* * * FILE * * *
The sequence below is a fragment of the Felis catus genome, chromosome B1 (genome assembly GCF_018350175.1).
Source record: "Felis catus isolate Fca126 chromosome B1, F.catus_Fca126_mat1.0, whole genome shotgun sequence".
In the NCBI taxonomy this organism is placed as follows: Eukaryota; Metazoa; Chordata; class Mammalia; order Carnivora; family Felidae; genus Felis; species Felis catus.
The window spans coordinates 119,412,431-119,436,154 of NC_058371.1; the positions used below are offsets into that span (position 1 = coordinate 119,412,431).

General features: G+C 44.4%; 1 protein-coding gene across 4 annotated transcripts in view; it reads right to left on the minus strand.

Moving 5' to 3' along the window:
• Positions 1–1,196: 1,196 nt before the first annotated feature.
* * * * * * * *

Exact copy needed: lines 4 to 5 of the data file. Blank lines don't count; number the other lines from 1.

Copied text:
The window spans coordinates 119,412,431-119,436,154 of NC_058371.1; the positions used below are offsets into that span (position 1 = coordinate 119,412,431).

General features: G+C 44.4%; 1 protein-coding gene across 4 annotated transcripts in view; it reads right to left on the minus strand.